Are you sabotaging your relationships?
For some people, love is a series of catastrophes. But could self-sabotage play a role?
If you believe you’re unlucky in love, and your relationships falter over and over, it might be time to look at your approach to romance.
Many people successfully start a romantic relationship, only to destroy it.
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What is self-sabotage?
“Self-sabotage is a strategy people use to protect or enhance themselves,” says Raquel Peel, a James Cook University psychology researcher who is studying why some people self-sabotage their chances of love.
“We believe self-saboteurs hold insecure views of romantic relationships. Although they may appear to be doing all they can to maintain the relationship, failure is the expected outcome,” she says.
“In this situation, a person can guarantee a win if the relationship survives despite everything – but also if the relationship fails because in that case their insecure views are validated.
“Sometimes relationships wouldn’t work out anyway, but sometimes people have good partners and good relationships and destroy them without realising.”
People get into a cycle of looking for trouble and finding it.
Why the sabotage?
Peel says attachment – the way people learn how to love and create bonds – can influence sabotaging behaviour.
If we have difficult relationships with parents and siblings, we grow up feeling that people can’t be trusted and that eventually they will leave or hurt us.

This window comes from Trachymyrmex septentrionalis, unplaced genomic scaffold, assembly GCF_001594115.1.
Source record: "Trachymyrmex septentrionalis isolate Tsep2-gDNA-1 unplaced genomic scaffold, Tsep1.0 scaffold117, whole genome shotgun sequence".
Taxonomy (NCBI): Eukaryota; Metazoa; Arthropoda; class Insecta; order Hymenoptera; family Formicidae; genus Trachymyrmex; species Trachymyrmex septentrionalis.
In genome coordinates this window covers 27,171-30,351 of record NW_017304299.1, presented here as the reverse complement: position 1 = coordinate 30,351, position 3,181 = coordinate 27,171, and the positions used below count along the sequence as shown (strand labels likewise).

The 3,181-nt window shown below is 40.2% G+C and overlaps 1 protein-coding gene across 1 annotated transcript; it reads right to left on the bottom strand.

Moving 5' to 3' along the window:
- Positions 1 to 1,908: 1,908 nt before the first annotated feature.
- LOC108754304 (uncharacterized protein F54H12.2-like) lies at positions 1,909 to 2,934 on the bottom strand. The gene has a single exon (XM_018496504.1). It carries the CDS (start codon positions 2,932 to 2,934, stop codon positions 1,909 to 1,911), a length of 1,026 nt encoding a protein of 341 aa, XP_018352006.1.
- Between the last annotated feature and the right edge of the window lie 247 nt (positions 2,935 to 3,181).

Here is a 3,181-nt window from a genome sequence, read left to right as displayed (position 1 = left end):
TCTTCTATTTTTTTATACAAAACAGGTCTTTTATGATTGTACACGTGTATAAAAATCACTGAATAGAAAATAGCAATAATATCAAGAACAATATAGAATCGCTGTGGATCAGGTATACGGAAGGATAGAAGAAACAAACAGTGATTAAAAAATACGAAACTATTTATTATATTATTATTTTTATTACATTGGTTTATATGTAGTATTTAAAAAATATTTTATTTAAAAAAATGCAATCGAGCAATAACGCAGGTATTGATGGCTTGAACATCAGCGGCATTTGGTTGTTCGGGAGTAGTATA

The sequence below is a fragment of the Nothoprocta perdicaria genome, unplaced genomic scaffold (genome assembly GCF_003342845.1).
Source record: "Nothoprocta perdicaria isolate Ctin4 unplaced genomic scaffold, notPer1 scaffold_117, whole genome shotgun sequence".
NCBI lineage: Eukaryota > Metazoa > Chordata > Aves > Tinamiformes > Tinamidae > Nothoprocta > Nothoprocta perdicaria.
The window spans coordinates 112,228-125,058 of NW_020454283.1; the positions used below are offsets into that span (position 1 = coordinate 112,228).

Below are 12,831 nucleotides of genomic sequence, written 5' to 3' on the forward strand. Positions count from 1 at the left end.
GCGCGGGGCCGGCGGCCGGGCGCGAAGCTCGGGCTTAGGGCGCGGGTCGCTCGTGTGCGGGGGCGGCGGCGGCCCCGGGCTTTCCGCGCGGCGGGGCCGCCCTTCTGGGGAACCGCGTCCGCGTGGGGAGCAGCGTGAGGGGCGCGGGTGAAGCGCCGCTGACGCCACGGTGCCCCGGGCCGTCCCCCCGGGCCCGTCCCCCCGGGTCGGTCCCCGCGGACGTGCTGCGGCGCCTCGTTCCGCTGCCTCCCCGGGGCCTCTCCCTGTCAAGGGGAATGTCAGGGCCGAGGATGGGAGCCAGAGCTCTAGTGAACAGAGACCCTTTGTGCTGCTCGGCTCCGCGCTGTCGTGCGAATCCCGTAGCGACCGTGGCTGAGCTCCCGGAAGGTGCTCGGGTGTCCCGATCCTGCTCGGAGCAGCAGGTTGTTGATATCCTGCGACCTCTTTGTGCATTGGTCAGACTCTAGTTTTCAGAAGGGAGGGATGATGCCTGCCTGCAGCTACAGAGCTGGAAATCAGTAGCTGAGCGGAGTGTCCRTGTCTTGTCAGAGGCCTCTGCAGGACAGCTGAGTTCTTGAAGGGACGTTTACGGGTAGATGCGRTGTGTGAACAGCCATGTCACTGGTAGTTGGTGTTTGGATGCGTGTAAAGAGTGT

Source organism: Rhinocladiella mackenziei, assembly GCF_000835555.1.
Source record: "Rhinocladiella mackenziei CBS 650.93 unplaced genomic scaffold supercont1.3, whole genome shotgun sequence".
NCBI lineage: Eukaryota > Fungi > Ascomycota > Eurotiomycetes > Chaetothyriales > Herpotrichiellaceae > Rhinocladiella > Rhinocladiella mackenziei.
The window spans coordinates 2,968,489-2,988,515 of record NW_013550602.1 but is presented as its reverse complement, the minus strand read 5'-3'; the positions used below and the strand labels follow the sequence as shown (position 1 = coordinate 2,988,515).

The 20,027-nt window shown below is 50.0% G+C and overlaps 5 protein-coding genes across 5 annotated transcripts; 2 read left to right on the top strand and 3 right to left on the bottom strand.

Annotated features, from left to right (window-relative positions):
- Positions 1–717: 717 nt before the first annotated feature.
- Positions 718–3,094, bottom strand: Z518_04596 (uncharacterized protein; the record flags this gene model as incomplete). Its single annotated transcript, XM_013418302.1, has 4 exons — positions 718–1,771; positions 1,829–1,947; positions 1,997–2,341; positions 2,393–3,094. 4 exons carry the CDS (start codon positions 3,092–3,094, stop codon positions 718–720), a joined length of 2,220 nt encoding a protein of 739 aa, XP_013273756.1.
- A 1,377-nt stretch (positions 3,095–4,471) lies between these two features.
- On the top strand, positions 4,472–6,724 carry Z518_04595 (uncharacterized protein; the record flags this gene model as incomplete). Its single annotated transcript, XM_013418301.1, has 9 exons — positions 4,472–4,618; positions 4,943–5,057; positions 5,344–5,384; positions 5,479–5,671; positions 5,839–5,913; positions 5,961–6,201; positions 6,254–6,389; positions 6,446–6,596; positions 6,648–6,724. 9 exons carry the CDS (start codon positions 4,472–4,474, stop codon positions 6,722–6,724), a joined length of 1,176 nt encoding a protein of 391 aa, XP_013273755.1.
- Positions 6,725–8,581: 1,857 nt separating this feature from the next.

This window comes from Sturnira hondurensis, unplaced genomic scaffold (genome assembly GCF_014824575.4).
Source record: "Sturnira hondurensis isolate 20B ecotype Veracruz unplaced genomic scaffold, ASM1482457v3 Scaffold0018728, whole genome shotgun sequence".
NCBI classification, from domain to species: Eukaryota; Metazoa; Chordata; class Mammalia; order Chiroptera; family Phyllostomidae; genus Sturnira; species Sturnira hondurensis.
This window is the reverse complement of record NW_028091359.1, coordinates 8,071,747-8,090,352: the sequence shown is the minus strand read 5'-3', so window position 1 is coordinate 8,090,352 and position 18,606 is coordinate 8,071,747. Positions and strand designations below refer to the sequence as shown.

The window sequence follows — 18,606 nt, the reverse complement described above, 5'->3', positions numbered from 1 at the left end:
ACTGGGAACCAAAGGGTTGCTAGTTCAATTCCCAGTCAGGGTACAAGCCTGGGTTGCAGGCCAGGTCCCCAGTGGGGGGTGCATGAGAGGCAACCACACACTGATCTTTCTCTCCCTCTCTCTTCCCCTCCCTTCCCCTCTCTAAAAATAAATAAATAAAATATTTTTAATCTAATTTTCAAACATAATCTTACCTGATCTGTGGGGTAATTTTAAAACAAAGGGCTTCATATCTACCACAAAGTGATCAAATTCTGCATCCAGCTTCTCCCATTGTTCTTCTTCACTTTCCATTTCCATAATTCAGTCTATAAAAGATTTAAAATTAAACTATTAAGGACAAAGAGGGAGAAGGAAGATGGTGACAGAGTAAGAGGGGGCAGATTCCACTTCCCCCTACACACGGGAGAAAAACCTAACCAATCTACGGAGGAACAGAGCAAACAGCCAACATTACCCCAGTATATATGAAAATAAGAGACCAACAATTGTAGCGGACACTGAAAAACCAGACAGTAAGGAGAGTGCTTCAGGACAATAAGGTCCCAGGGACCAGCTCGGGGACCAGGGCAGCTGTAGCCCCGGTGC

“Or if you have a relationship and your partner cheats on you, you learn that’s what love is,” says Peel.
“You carry that into the next relationship and think ‘I will get cheated on’ and you project that on to the next relationship. People get into a cycle of looking for trouble and finding it.”
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Self-sabotaging behaviours include:
- Being overly critical of a partner.
- Always looking for what a partner doesn’t do right, instead of appreciating what they do.
- Spending excessive time with friends or at work instead of with a partner.
- Avoiding intimacy.
How to stop ruining your relationships
- Self-awareness is the first step: Do you have insecure views and distorted ideas of what a relationship should be? Are your expectations of a romantic partner realistic?
- Low self-esteem can lead to relationship self-sabotage: If you don’t feel good about yourself, consider seeing a counsellor who can help you build your confidence and self-worth.
- Recognise that to create a secure bond of love requires you to be vulnerable: “You can’t protect yourself if you want to engage in an intimate, healthy relationship,” says Peel.
*Raquel Peel is looking for participants for a study on relationship styles – find out more.
Written by Sarah Marinos.